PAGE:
Beta-Blockers for Migraine Prevention: a Review Article
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Purpose of review
This review seeks to establish the role of beta-blockers (B-adrenergic receptor antagonists) in the pathophysiology of migraine prophylaxis, compare the efficacy of this group of medications with other common prophylactic agents, and also explore the relative benefits of using individual beta-blockers compared with others.
New evidence supports beta-blockers having several mechanisms of action in migraine prophylaxis. Numerous trials reveal significant clinical differences between various beta-blockers in migraine prophylaxis and that commonly used doses of beta-blockers are not optimal. There are also updated guidelines regarding beta-blocker use in migraine prophylaxis.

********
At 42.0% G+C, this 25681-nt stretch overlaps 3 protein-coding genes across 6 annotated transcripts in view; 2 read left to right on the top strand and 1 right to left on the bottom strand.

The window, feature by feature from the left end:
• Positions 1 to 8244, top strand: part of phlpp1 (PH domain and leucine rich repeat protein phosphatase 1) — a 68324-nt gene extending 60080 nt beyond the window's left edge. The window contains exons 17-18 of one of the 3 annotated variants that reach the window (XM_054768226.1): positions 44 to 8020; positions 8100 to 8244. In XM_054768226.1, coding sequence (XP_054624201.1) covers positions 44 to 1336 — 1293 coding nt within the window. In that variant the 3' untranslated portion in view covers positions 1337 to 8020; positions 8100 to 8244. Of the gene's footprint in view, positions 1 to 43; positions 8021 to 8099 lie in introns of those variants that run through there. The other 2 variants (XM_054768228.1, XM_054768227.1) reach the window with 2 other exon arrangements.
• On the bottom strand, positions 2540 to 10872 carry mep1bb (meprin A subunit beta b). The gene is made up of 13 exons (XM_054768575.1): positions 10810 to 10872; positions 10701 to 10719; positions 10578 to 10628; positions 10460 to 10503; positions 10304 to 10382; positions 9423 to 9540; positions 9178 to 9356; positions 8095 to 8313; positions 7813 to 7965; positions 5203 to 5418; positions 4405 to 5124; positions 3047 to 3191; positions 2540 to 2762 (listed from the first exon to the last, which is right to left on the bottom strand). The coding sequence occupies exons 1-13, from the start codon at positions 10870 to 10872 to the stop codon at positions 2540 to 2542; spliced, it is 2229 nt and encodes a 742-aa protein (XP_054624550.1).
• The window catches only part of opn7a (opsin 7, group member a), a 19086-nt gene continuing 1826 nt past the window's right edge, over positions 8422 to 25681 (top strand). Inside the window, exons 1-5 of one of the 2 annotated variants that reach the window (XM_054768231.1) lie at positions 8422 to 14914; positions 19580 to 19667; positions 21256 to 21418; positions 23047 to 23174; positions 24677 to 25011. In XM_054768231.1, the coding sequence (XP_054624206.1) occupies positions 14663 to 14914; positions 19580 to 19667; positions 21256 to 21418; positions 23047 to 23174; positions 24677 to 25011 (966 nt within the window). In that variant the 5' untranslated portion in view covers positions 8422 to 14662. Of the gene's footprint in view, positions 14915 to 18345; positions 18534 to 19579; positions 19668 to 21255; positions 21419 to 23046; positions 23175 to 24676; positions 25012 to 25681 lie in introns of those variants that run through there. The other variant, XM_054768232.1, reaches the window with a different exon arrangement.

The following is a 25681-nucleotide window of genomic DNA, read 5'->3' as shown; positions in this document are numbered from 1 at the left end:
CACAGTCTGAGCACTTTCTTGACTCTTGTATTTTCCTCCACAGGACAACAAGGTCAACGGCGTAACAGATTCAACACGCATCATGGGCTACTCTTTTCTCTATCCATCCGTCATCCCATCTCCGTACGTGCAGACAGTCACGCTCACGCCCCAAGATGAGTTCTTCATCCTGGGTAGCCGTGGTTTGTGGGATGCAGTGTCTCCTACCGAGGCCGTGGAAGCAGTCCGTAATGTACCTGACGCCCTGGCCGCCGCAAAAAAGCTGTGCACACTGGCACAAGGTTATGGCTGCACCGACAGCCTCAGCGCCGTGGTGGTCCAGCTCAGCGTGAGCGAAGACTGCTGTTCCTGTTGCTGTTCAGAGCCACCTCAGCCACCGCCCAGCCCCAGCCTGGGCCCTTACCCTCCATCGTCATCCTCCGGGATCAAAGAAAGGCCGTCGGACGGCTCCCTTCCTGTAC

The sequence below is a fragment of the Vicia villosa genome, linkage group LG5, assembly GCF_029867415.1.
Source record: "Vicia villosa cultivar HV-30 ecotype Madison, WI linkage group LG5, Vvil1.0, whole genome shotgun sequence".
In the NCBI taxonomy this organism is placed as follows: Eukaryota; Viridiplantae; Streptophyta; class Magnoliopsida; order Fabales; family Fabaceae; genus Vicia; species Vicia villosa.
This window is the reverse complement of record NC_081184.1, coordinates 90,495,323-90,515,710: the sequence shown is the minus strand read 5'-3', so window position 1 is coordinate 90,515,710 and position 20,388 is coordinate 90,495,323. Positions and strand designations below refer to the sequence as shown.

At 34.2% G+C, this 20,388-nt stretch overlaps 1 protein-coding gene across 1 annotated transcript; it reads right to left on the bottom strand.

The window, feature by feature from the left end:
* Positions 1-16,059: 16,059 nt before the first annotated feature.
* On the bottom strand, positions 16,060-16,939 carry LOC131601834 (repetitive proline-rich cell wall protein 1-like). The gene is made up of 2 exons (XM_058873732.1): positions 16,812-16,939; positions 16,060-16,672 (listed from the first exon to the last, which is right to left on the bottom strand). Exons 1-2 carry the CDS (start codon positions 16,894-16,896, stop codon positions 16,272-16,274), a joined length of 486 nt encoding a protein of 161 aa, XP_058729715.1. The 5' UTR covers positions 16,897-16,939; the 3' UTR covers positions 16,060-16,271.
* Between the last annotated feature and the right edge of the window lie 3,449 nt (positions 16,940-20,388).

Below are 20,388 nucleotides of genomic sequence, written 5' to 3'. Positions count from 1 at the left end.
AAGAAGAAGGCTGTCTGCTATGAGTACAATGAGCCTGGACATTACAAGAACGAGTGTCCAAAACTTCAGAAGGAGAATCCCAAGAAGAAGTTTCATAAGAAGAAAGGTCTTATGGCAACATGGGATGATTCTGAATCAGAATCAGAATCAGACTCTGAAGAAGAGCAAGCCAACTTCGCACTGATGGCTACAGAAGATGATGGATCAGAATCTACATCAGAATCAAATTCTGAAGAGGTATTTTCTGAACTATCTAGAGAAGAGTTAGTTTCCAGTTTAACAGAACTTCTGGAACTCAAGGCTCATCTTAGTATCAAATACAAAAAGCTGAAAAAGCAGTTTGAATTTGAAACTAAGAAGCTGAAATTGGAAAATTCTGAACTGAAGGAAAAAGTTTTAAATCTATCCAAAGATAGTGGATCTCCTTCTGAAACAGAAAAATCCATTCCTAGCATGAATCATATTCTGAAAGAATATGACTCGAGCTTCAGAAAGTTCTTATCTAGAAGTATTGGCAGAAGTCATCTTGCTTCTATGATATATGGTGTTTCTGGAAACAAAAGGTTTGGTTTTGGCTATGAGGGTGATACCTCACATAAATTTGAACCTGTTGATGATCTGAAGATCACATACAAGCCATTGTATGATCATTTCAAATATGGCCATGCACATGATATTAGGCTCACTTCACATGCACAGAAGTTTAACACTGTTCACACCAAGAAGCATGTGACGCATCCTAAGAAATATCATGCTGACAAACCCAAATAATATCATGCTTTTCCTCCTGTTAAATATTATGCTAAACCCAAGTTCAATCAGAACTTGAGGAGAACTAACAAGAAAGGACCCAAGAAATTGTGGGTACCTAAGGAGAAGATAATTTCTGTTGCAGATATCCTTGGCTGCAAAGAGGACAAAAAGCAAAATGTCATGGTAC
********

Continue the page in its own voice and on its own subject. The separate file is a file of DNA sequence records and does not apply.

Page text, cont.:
Beta-blockers appear to have several mechanisms of action in migraine prophylaxis. We found extensive evidence supporting beta-blockers being effective in migraine prophylaxis. These are often not used at optimum doses; however, when they are, they compare generally favorably compared with other classes of medications. More recent evidence appears to show a relatively favorable side effect profile of beta-blockers compared with previous reports (Barron et al. IJC 163:3572–3579, 2013).
KeywordsBeta-blockers Migraine pathophysiology Migraine prophylaxis
Compliance with Ethical Standards
Conflict of Interest
The authors declare that they have no conflict of interest.
Human and Animal Rights and Informed Consent
This article does not contain any studies with human or animal subjects performed by any of the authors.
References and Recommended Reading
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